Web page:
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ED support

Emergency   (1,352 Views | 4 Replies)

1,694 Profile Views; 13 Posts

Hi all,

I work in a busy 40 bed ED. In our ED nurse to patient ratio is 1:5 unless you are in the trauma bay where there are 2 nurses to 5 beds. As the RN, each new patient presenting to the ER you are responsible for doing the bloodwork, ECG, secondary assessments, etc. If the patients happen to be admitted than lab techs will do the bloodwork and ECG techs will do the ECG's. what kind of support staff do you have in your ED's?

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Runner1989 has 1 years experience and specializes in Emergency Nursing.

20 Posts; 1,433 Profile Views

I work in a busy level one with about 70-80 beds depending on our hallways... We have ED techs that transport pts , do EKGs, can straight stick for blood, and do vitals. However, it is our ultimate responsibility to complete these tasks. Usually our techs are so busy either with a trauma that just came in or transporting our admitted pts upstairs that we are to complete these ourselves. It can get hectic at times..

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321 Posts; 7,119 Profile Views

Level 3, 20 bed main ER, 10 bed fast track. We have a nurse-patient ratio of 4:1. Typically we have 1-2 float nurses/medics (3 on a fully staffed midshift) and 1 am tech, 1 mid tech, 1 pm tech, along with a free charge nurse. If needed, we have lab techs available to come draw blood (and they have to be present for t&s and codes). If we are extremely busy, we can call a code purple, which means that the floors have to come transport their own admits and radiology transports all of the pts for scans and films.

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DC Collins has 7 years experience as a ASN and specializes in ED.

268 Posts; 4,660 Profile Views

We have 1:3 ratio as standard, but if things get nuts sometimes it reaches 1:4, and it often reaches 1:4 if we get drunks, suicides/other mental health evals. (Fast Track is another matter entirely)

But the only floats we have are those who give breaks for the most part. If all breaks are covered then we might get a little extra assist for a short time. We do have Techs (we are usually short on them though) who can do straight sticks, but 9/10 times if we are going to have to poke someone in the main ED we usually just start an IV just in case we have to give meds.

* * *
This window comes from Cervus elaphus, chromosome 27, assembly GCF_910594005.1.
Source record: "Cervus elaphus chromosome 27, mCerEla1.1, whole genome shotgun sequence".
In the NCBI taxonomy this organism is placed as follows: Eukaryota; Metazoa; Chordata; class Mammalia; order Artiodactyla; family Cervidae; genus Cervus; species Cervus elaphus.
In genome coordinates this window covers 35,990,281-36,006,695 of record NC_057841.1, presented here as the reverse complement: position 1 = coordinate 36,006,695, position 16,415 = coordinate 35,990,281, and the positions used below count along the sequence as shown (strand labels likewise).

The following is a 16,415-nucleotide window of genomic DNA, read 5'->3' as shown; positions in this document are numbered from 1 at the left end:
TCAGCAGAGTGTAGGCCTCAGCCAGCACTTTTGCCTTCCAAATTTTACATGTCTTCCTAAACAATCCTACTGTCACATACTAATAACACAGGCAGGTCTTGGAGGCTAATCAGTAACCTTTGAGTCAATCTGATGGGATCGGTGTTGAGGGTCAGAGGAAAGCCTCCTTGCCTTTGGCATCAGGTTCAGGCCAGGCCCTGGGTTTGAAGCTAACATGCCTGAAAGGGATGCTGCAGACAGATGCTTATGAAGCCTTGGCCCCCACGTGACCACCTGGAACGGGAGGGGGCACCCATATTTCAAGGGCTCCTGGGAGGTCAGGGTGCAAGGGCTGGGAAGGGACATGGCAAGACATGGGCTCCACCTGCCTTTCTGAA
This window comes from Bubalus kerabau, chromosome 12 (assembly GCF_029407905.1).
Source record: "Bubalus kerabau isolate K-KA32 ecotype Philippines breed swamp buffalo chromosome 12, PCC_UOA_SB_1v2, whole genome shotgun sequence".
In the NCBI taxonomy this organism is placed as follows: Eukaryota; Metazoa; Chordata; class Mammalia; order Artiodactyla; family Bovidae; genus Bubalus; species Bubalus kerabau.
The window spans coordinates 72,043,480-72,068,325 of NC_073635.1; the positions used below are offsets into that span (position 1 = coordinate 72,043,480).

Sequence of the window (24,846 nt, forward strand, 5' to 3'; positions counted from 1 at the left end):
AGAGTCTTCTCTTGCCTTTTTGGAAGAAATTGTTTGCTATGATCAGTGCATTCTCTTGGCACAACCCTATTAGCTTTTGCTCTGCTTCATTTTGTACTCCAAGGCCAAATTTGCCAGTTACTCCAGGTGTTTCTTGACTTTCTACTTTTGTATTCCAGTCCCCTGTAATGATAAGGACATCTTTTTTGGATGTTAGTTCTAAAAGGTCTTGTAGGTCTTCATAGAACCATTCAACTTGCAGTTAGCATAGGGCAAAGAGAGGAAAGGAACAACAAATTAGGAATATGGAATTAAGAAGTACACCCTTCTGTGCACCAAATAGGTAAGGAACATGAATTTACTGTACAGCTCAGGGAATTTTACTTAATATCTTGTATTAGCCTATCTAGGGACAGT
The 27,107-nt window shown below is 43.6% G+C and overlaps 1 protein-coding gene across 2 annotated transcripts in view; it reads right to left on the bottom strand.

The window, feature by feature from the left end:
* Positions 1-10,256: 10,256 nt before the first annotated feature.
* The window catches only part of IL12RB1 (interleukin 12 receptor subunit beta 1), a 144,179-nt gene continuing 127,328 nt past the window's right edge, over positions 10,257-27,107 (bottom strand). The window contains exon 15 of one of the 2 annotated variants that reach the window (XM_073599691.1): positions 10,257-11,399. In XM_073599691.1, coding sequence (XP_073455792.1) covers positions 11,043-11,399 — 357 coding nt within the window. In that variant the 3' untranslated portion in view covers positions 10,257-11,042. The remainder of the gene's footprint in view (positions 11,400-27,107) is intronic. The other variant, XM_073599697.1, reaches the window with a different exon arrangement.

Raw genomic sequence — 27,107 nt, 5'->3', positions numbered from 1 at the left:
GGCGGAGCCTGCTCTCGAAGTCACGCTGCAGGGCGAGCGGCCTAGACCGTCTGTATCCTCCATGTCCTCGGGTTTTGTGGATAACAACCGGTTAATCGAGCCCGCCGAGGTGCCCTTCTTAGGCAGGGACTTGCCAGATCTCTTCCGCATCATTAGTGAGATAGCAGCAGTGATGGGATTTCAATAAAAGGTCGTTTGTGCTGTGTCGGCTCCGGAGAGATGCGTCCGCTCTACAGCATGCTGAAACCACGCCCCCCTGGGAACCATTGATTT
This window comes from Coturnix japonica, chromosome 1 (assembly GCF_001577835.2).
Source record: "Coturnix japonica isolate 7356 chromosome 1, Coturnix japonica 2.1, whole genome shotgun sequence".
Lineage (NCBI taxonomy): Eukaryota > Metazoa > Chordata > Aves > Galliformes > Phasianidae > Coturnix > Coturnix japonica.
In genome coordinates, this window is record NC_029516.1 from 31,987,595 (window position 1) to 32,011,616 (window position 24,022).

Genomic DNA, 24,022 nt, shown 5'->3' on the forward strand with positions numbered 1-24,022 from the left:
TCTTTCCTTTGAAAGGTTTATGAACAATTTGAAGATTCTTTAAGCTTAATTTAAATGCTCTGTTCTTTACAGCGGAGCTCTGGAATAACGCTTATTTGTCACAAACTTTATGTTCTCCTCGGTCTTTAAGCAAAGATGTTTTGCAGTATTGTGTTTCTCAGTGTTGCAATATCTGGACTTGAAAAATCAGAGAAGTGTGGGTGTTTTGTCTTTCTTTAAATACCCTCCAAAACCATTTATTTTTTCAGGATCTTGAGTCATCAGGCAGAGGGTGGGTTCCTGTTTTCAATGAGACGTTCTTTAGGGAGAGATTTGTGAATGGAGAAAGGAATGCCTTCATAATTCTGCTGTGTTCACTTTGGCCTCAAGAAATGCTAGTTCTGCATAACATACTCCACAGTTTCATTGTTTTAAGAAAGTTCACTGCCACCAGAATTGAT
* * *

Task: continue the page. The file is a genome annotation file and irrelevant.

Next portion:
Almost always a tech is doing ECGs, mostly because they do so many of them they are better and faster at them than we RNs are.

On the other hand, since our techs (again, usually short on them) are usually busy doing 'real work', once our d/c charting is finished we RNs are quite often busy cleaning the rooms to get the next pt back quickly. /shrug

DC :-)

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VICEDRN has 5 years experience as a BSN, RN and specializes in ER.

1,078 Posts; 14,338 Profile Views

I work in a Level I trauma center; 100 bed unit. We have:

Two phlebs. One of which remains in triage.

Two EKG techs. They do all of the EKGs. We have no access to the machines.

We have several techs and paramedics as well as float nurses on good days.

Having said all of that:

We almost always draw all of our own labs unless the patient had labs drawn in triage. IT is difficult, if not impossible to find a tech and thus, nurses here anticipate doing all of their own patient care for the patients though they are supposed to take vitals and assist with trips to bathroom, changing patient, etc.

Our paramedics may transport patients or hook up to monitor. OTherwise, we do everything.

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